Polyphenols in tea. EGCG benefits of black and green tea

Polyphenols in tea. EGCG catechins benefits of black and green tea
Benefits of tea

History of tea consumption.

Tea consumption first documented in ancient China 5000 years ago.

Since then tea has become the number one beverage in the world. Nowadays, tea is the most popular beverage consumed by 2/3 of the world’s population on a weekly or daily basis.

Green tea is the most well-known tea around the globe. It’s the most-studied for health benefits, even for having anti-cancer properties as having chemopreventive benefits.

Polyphenols, Catechins, and EGCG in tea.

Polyphenols in tea are maybe the most important reason for the tea’s health effects.

Tea polyphenols are considered to contribute to the prevention of various degenerative diseases, such as cardiovascular diseases, and cancers. Additionally, green tea consumption may be beneficial in reducing the plasma concentration of cholesterol (1).

There are four types of polyphenols: flavonoids, stilbenes, phenolic acids, and lignans.

You can learn more about polyphenols, their health benefits, and all the food that contains them, here.

The most important thing to remember is that polyphenols are a group of chemical substances mostly present in plants. For that reason, only a whole food plant-based diet can provide us with an adequate amount of polyphenols.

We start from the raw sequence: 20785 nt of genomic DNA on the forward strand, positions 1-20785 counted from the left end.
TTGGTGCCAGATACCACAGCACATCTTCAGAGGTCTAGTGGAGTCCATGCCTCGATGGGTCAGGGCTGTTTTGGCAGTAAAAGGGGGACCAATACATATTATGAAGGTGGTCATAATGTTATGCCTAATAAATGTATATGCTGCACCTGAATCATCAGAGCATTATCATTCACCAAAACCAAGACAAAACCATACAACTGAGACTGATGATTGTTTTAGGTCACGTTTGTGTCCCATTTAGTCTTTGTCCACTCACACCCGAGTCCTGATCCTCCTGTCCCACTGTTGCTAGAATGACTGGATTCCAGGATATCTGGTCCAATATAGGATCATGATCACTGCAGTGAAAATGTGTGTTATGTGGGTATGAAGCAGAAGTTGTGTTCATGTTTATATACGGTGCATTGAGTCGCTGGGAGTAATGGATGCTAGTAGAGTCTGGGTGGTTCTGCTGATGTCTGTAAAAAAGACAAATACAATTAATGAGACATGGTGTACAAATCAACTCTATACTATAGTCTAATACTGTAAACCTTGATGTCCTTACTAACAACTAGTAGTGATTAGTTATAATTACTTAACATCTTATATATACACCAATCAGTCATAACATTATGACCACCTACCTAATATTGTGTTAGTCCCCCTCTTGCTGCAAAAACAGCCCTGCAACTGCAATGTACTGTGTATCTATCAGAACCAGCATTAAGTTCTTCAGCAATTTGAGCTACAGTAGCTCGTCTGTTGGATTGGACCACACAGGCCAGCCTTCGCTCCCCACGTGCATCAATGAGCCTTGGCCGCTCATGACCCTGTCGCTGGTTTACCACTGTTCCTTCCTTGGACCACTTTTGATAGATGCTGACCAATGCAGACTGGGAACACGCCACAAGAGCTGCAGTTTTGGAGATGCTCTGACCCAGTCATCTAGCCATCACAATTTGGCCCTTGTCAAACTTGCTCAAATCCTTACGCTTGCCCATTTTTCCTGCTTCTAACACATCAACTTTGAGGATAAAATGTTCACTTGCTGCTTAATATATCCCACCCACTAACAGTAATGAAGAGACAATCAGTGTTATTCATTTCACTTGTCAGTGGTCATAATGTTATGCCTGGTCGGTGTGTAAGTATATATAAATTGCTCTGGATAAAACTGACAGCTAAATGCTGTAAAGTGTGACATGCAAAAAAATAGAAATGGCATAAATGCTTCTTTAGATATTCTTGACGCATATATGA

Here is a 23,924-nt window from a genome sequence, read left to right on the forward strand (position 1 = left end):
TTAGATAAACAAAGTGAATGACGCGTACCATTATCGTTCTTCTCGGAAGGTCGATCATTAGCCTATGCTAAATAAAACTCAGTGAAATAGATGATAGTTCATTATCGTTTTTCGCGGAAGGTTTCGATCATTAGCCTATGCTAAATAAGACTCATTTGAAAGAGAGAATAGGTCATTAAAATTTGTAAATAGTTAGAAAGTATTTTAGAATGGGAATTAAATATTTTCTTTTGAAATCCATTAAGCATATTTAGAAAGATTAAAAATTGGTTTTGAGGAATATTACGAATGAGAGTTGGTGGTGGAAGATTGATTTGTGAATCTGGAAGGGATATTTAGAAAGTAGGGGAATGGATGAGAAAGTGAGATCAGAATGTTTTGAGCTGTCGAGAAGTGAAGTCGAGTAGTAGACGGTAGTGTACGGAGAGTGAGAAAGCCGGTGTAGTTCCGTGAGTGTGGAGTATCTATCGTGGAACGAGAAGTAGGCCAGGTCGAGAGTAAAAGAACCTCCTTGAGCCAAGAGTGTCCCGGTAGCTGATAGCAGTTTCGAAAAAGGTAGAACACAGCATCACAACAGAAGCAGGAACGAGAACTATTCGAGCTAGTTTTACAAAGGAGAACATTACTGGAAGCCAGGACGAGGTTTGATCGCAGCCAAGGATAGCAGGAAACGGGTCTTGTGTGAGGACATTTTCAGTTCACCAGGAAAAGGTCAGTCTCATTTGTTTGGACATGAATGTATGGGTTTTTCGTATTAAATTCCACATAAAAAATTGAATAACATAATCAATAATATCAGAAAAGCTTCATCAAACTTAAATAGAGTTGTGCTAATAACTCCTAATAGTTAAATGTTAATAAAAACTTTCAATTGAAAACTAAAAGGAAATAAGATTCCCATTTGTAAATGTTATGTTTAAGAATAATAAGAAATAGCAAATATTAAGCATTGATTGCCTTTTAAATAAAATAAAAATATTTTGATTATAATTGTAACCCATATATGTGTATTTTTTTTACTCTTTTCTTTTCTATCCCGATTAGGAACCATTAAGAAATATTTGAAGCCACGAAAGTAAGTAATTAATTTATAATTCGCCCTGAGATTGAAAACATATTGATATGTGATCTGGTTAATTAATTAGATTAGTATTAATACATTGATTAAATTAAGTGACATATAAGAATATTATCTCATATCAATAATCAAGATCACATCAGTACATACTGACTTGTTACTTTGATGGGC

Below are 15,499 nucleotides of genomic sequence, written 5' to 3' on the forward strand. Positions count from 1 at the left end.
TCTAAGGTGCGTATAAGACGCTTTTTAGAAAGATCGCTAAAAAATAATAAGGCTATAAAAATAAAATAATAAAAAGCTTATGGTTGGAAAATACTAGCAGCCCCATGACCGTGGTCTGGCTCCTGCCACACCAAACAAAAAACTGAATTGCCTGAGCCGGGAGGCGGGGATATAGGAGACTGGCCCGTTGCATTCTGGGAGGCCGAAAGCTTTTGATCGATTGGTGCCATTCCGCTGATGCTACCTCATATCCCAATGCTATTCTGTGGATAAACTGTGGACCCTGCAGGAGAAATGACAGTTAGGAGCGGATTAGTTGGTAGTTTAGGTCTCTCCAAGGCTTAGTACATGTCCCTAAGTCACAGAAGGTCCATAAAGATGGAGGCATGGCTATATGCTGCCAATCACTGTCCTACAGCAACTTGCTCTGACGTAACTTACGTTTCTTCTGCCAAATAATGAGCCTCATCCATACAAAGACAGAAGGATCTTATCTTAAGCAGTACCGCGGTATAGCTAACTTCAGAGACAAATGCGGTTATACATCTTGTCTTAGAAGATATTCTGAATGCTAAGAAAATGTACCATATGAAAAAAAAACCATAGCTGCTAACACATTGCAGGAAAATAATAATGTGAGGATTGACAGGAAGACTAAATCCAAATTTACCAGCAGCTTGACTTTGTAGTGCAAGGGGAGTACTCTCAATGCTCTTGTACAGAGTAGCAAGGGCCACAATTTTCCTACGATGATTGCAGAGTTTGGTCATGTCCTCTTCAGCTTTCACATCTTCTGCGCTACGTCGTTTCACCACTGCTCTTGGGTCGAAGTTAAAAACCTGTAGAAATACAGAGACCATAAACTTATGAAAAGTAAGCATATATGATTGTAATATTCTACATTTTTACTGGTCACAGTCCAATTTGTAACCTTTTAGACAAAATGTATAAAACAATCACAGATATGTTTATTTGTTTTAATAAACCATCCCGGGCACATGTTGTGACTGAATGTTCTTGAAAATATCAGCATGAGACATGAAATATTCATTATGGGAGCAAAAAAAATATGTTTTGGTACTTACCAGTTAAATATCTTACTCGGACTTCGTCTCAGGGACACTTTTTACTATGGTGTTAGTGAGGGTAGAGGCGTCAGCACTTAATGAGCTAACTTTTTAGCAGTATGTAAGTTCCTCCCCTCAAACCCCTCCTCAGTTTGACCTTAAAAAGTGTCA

The tea polyphenols are of flavonoid group, named catechins. Catechins are about 30% of the dry leaf weight from the tea plant (herbally named Camellia sinensis) (1).

Catechins can be analyzed further to EGCG, EGC, and EC. EGCG is the most abundant in tea leaves.

That acronyms come from epigallocatechin-3-gallate (EGCG), epigallocatechin (EGC), epicatechin-3-gallate (ECG), and epicatechin (EC).

Tea is the most popular beverage in the world, second only to water. Its high consumption can greatly help in our daily polyphenol intake. A study measured that the consumption of cocoa, tea or coffee could easily increase the daily polyphenol intake by 500–1000 mg (17).

Tea and weight loss.

In a study, scientists provided rats with green and black tea. They found that rats significantly reduced (2,20):

  • body weight
  • plasma triglyceride
  • cholesterol
  • LDL-cholesterol

It is believed that the main reason green or black tea has powerful weight-loss benefits is EGCG. EGCG is a type of catechin. EGCG in tea has been studied many times for its role in weight loss.

In a study, EGCG decreased diet-induced obesity in mice. Scientists found that the EGCG managed it by decreasing energy absorption and increasing fat oxidation (2).

In another study, tea catechins prevented mice from gaining weight. Most importantly, tea catechins inhibited visceral and liver fat accumulation (2).

EGCG can also significantly reduce or prevent an increase in body weight in either lean or obese rats.